Sunday, August 16, 2009

A sad thing

The matter is basically resolved, so it's silly to post here, but I wanted to say something about the "government death panels" that have been around the news.

First, just how stupid do they think we are? A couple G7's in suits weighing granny's value to society and cutting off or reducing her medical care on that basis. Yeah, right.

What the provision would have done was allow Medicare to pay for end-of-life counseling, including things like the development of advance directives, which help your chosen representatives make choices in accordance to your wishes when you are too sick to make them yourself.

I have been thinking about palliative care a lot -- in part because I have signed up for the home-nursing service's palliative care unit even as I continue chemotherapy -- and advance directives are a key part of that process. I actually did mine quite some time ago, as did L.; in my case it may be time to revise some of my answers, but something is most definitely better than nothing.

It would be great, of course, if everyone were cognizant of the necessity of planning for not being immortal, but since most folks are highly resistant to the simple fact that they too will die one day, a few bucks spent helping folks to make their choices and preferences legally enforceable (hopefully) seems worthwhile. Note that there really isn't anything in the bill for the doctor or social worker here; removing the cost, as I see it, almost exclusively helps the patient, who may feel reluctant to pay to enter a difficult conversation. (The time we spent with a social worker going over the forms was covered without discussion by our cancer center; we paid for legal documents like powers of attorney when we had our lawyer draft our will.)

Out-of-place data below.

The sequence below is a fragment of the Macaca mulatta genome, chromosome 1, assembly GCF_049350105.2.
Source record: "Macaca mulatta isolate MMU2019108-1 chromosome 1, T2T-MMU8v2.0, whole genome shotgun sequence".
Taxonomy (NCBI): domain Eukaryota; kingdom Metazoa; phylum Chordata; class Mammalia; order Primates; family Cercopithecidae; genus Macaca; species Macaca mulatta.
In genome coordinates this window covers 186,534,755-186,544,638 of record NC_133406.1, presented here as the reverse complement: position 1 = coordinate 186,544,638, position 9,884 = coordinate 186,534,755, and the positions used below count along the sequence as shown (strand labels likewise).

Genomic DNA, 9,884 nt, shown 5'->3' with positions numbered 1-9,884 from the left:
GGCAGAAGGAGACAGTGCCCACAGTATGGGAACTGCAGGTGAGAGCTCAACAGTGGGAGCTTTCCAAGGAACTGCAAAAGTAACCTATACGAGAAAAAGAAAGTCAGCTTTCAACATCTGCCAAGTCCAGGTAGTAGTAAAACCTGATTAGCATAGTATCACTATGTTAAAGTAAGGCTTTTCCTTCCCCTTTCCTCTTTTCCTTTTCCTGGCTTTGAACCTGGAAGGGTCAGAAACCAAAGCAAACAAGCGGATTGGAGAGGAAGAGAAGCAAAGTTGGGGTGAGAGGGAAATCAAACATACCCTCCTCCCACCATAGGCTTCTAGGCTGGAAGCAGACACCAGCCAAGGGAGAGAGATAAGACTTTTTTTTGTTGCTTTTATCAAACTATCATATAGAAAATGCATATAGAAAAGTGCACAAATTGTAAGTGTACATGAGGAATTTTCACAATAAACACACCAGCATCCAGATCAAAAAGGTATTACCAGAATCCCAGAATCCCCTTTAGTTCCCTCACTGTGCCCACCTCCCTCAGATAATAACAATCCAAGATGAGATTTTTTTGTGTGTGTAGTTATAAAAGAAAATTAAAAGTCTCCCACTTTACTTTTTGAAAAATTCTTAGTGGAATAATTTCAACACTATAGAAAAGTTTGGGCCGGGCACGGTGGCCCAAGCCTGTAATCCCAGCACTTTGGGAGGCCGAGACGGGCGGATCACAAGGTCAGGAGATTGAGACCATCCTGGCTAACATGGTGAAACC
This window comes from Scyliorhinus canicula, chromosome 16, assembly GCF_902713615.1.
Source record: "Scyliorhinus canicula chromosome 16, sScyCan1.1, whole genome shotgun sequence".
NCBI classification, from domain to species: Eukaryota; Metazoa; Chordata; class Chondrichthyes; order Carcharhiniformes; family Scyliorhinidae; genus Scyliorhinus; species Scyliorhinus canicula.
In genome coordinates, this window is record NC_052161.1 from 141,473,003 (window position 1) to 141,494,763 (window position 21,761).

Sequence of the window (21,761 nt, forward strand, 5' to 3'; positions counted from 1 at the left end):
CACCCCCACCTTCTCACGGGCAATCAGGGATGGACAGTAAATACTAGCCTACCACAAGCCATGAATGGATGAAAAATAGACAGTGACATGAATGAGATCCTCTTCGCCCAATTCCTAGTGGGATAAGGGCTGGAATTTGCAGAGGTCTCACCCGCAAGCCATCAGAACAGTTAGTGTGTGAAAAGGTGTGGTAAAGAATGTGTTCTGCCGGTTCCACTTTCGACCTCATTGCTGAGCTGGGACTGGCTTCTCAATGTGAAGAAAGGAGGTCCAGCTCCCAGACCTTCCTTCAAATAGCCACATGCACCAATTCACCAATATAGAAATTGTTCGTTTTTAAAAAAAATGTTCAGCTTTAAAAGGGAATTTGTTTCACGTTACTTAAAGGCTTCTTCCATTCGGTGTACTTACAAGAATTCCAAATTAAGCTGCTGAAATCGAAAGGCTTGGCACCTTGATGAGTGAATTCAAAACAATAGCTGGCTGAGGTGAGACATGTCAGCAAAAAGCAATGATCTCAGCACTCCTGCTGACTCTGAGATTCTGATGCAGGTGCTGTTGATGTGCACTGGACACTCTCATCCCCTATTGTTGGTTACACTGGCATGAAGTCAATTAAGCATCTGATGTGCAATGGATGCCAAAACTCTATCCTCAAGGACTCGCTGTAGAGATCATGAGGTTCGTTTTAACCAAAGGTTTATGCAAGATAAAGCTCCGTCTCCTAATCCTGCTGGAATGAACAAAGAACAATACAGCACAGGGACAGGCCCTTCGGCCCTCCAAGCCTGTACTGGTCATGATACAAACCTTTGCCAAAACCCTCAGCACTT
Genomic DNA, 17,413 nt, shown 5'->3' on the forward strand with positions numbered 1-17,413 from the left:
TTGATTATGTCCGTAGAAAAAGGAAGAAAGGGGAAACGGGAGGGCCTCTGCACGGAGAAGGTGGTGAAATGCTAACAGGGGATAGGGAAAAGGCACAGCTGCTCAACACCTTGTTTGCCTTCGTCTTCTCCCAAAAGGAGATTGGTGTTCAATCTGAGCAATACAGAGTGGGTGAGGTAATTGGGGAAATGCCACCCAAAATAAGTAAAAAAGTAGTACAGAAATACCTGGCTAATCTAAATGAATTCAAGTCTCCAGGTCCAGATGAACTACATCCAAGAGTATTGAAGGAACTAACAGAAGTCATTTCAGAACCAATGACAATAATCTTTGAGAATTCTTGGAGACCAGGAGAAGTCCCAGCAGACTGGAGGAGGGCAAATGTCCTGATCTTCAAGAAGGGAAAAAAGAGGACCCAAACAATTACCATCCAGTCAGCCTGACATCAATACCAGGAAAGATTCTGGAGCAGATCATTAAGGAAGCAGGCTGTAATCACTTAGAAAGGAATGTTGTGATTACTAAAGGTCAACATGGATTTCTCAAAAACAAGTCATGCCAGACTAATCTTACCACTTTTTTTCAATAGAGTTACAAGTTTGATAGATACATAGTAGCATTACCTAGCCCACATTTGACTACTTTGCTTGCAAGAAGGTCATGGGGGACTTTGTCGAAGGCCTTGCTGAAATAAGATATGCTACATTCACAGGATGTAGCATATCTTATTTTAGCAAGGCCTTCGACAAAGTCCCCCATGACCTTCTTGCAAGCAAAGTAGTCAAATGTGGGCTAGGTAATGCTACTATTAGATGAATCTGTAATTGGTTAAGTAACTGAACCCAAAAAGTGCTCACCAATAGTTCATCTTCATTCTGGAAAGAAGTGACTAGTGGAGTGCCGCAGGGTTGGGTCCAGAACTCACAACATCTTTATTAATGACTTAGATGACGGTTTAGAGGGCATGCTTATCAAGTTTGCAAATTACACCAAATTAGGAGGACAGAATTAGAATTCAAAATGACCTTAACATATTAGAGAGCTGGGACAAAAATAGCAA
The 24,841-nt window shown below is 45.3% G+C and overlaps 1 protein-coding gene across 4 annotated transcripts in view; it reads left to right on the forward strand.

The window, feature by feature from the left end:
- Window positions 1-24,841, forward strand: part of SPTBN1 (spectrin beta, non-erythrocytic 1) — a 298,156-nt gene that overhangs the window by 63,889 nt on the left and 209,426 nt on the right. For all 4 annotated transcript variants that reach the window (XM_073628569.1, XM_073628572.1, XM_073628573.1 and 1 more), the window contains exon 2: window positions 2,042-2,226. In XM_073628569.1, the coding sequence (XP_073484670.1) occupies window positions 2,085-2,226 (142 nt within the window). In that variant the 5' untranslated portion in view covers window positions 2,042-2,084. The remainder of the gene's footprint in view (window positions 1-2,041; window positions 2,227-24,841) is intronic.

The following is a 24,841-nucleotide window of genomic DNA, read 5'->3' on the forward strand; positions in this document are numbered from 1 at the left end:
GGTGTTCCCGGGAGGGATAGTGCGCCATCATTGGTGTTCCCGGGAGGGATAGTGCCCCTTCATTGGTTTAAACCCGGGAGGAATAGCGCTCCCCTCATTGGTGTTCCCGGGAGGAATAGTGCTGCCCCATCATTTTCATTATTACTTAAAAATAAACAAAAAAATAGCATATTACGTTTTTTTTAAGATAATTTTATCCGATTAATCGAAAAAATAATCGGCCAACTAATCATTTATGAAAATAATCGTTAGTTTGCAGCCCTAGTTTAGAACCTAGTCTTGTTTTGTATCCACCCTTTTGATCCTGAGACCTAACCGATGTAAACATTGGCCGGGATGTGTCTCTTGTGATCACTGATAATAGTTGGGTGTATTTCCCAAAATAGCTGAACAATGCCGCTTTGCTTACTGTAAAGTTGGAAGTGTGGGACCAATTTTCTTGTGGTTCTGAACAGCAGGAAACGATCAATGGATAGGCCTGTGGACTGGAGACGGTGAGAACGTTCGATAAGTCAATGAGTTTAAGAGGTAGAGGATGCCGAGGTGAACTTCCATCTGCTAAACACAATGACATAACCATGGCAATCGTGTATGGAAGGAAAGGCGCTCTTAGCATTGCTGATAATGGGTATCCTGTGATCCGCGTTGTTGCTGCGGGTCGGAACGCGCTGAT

As I said, though, this is moot: No advance directives in the bill. But I still find myself dispirited by the crude, fear-mongering language used by opponents of the provision, as well as my sense that it was picked as a target purely as a matter of opportunity, not on any rational policy grounds. Even worse, this is an expensive target; expensive (as documented by studies) in terms of end-of-life spending, but, even worse, expensive in terms of human suffering.

It's been a quite while since I did my advance directive, so I may not have much to say about that, but over the next couple weeks, I am going to document MY experiences with opting to use some palliative care services long before they are strictly necessary. Summarizing my responses with some writerly tough love, my feelings are good, bad, intrusive and emotionally charged. Of course, I wouldn't feel right if I didn't expand upon that quite a bit.

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